Are Gluten-free Bagels Worth it?

Who doesn’t love bagels? Anyone? I wouldn’t think so … me, I’m a die-hard, card-carrying member of the everything bagel club and will go to lengths (literally) to get one.

A few months ago—well, actually I think it was closer to a year—I was in the city (a big one that will go unnamed) and went to hit my favorite bagel spot (which will also go unnamed) after a kickass hot yoga class and wouldn’t you know it, they were out of everything bagels. I literally didn’t know what to do. I was in the drive thru so I couldn’t exactly turn around, but I was pissed. Like super pissed. (First World problem? Yea. I know.) Anyway, I didn’t get anything … just drove away bitching and sipping my Starbucks which I had planned on enjoying with my everything bagel.

The next day, same thing. I was in the drive thru and they were out. WTF??!!!!! Am I the unluckiest girl in the world?

I drove away, again, and managed to complain to just about anyone and everyone I could reach by phone, by text, on the side of the road. Eric (you know, that guy I talk about every now and then and who occasionally gets to post here too), he got an earful … bear in mind he was on the West Coast and I was out East having my “little” meltdown, so there wasn’t much he could do. Except probably roll his eyes and pretend to sympathize. Anyway … I left town later that week without so much as one single everything bagel. No caraway seeds stuck in my teeth. No poppyseeds or dried garlic pieces covering my lap. Nothing. (Insert sad face.)

Now for the semi-good part of the story …

When I got back to town, Eric (same guy) had already gone to the store and bought a sleeve of everything bagels so they were waiting for me at home. Were they the same? No. Not even close. Did they taste good? Eh, they were fine. But—and not that this has anything to do with bagels—but, it’s things like that remind me that I am, without a doubt, the luckiest girl in the world. (With or without my favorite everything bagel.)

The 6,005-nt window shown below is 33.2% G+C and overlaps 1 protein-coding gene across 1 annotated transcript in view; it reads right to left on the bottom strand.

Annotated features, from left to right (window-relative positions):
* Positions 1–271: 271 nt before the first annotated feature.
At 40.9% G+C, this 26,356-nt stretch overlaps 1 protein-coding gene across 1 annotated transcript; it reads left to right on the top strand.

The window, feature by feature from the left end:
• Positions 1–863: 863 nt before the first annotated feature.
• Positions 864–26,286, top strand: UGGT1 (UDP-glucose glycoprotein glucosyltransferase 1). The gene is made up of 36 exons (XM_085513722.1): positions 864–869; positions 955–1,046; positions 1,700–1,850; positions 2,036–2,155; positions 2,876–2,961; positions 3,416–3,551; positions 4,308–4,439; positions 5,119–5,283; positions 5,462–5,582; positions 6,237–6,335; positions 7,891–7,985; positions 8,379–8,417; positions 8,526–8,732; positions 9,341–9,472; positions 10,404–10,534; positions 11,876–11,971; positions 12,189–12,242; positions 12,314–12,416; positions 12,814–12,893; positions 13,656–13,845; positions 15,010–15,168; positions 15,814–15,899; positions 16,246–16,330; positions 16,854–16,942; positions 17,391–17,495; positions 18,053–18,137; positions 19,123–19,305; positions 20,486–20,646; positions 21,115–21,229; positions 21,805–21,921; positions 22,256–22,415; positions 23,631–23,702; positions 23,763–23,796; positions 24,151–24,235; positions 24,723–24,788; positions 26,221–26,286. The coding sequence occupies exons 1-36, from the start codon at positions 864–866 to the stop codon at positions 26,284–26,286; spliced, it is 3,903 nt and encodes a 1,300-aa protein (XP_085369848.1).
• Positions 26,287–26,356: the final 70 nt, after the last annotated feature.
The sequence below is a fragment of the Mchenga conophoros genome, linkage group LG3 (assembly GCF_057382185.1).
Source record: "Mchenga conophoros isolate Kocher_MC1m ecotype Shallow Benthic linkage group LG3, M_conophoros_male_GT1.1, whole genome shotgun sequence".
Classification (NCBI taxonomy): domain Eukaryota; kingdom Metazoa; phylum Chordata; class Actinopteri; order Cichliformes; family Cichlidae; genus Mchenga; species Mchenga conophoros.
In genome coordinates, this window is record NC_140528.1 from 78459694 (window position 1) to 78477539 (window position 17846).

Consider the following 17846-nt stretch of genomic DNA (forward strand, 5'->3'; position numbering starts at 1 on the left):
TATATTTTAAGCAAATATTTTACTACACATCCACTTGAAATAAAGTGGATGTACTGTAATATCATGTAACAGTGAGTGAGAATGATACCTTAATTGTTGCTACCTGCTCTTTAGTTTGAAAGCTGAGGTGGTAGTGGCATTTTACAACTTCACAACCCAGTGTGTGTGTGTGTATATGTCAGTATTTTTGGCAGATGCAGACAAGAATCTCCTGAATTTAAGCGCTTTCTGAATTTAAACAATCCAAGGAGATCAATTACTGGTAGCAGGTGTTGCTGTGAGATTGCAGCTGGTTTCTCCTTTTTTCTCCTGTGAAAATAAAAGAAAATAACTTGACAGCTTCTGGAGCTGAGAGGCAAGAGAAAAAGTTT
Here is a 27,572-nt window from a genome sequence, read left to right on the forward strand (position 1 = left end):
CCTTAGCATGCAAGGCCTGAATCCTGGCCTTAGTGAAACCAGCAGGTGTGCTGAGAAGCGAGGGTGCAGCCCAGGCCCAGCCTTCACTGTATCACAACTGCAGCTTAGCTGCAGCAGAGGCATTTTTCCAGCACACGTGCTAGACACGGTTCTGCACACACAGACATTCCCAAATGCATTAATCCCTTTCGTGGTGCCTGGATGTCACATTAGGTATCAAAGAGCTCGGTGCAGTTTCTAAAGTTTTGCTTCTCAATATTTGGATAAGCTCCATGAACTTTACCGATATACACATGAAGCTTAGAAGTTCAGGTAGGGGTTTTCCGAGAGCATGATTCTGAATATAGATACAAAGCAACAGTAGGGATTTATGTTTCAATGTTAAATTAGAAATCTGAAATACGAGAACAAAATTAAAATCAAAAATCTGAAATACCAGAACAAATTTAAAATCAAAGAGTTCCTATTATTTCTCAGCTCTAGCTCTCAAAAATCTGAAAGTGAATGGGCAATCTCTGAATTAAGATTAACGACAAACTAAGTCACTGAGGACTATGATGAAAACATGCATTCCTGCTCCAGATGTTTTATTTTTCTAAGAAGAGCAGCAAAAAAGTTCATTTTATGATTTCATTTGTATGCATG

Moving onto the bagel thing. So, there are a lot of recipes out there for bagels. And some for gluten-free bagels. And there are plenty of gluten-free bagels in the grocery store. But I thought, “why the hell not” try making them at home. I mean how hard can it be? As it turns out, while it’s not hard, per se, my attempt at making gluten-free bagels wasn’t exactly a winner winner. They look good, but they were beyond dense and eating them the second day was out of the question, unless you want to pay a hefty dental bill. They turned as hard as a hockey puck. For reals. But, when they came out of the oven they were delightful. Regardless, I do plan to try my hand again at this … maybe they didn’t rise enough? Maybe I over-kneaded? I dunno. But I’m glad I tried and think you should too.

Really quick, a note about the whole gluten-free thing. I do eat gluten, but not a lot. Let’s just say I don’t go out of my way to avoid gluten, it just so happens that my diet doesn’t really include it—most of the pasta I eat is either plant-based and gluten-free OR made from Italian semolina flour which is naturally “softer” than American wheat and therefore contains less gluten. And I’m not a big bread eater. But like I can’t pass up French cheese if it’s in the room, give me a good old fashioned everything bagel from the local baker, and I will indulge. Gladly ; )